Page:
WHEN I was younger I thought that coconut trees were like giant birds, their fronds gently flapping in the wind. I would sit in our wraparound veranda or in my bedroom looking out at the tall bird-trees with their curved trunks. I would just sit and watch them, waiting for a great whoosh as the wings would begin to flap and the tree would take off and go wherever it was that birds that size would go.
Sometimes I dreamt that the trees would take off while I was still climbing one of the curved trunks, trunks that would turn out to be beaks. They would spend the day sucking the nectar out of the land, but at night when a quavering voice from a weekly karaoke session in the village floated on the wind, I would be whisked off to a dream kingdom in the clouds, ruled by the moon. Noel would be there, too.
It was Saturday morning when Mummy came into my room wearing the large T-shirt that she slept in. This only happened when I was in trouble. Normally she would shower and then head to the kitchen. I immediately confessed to lying about folding my clothes and putting them away, and told her they were actually balled up under my bed. She scolded me, but only half-heartedly.
"What did I tell you about lying," she said with a sigh. Now I was really worried. Maybe there was something else I did that I couldn't remember. I squeezed my eyes shut and searched but I couldn't find anything, no other wrinkles in my conscience.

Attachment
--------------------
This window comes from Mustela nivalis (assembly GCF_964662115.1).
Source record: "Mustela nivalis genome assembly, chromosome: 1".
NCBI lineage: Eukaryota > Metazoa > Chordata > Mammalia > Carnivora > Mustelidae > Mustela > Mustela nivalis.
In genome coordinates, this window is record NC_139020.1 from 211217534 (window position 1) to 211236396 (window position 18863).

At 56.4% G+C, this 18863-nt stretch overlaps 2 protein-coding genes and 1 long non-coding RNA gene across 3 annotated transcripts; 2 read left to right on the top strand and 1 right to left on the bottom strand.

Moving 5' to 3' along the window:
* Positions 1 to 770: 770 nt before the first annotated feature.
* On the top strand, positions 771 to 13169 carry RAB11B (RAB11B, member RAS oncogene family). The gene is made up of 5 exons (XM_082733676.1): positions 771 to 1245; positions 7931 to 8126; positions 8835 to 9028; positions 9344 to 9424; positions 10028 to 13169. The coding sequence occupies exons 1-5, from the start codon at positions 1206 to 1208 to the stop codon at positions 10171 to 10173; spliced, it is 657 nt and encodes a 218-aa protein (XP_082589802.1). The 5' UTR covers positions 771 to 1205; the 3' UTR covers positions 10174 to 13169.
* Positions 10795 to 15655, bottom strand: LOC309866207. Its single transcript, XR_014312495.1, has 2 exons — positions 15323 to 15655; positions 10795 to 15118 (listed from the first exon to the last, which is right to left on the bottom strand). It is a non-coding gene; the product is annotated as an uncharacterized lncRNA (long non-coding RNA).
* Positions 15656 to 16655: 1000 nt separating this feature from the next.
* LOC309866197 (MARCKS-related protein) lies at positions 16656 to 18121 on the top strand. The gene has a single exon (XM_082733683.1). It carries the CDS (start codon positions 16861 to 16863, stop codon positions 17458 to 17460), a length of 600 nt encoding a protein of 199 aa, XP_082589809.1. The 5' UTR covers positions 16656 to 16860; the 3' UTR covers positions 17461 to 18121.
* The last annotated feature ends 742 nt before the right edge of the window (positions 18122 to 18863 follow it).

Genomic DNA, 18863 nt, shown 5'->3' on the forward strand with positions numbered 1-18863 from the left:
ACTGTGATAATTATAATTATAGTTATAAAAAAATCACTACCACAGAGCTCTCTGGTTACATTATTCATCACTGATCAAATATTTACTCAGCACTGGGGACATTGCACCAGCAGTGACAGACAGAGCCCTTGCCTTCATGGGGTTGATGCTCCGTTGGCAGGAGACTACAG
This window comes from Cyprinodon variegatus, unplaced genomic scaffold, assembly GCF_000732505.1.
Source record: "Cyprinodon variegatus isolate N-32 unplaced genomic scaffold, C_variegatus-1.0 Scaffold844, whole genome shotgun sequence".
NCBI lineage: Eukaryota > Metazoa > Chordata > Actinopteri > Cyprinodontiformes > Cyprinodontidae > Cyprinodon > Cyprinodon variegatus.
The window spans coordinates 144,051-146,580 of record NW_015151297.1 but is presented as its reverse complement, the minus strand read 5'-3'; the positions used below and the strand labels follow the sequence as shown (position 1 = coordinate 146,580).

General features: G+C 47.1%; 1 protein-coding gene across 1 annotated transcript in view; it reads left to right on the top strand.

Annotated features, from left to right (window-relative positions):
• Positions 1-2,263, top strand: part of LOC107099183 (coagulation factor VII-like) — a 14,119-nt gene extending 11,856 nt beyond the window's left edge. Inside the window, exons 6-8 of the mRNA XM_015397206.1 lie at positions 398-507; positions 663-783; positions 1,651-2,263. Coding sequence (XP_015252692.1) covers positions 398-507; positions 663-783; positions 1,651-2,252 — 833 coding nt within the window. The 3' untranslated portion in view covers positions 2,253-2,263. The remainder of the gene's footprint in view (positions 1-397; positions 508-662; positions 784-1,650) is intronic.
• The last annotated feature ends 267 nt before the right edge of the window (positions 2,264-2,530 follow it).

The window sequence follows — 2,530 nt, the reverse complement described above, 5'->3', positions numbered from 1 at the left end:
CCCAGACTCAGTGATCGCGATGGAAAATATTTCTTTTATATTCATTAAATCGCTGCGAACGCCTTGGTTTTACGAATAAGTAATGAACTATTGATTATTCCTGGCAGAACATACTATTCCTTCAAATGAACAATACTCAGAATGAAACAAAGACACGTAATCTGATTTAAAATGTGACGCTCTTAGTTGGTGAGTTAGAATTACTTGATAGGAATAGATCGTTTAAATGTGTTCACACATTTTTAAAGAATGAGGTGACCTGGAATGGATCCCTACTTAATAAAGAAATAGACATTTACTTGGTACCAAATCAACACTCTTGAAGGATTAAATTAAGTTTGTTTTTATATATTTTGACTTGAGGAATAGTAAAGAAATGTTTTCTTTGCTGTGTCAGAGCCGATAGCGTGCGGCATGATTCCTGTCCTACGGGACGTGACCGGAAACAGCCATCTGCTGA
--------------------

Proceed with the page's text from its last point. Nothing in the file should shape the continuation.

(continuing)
"Sit down, sweetheart." I sat at the end of my bed waiting for her to fly into rage and demand that I get the belt for the thing that I couldn't remember.
She sat next to me and held my chin up so our eyes met.
"Yesterday Noël was waiting at school for her mummy, Aunty Phyllis, to pick her up to take to her to swimming, but Aunty Phyllis was running late. So Noël decided to walk." Mummy stopped, she looked like she was about to cry, like when I've disappointed her so much her anger is not enough, or like when she and Daddy have been fighting.
The faux grandfather clock in the kitchen, one a lot like the one my grandparents owned, began to chime. It chimed eight times, then all I could hear was the whirring of the ceiling fan and a distant chorus of lawn mowers and weed whackers. From the living room I could hear jazz floating through the house. Daddy had started his weekend Jazz session, but the speakers had not yet been turned up to unbearable levels. My brother gurgled in his crib. I'd wanted a sister. When Tony's mummy was pregnant she travelled to Jamaica, and when she came back Tony had a sister. I explained to Mummy that in order to have a girl you had to go Jamaica while you were pregnant. Jamaica was where the sisters were kept. She didn't listen.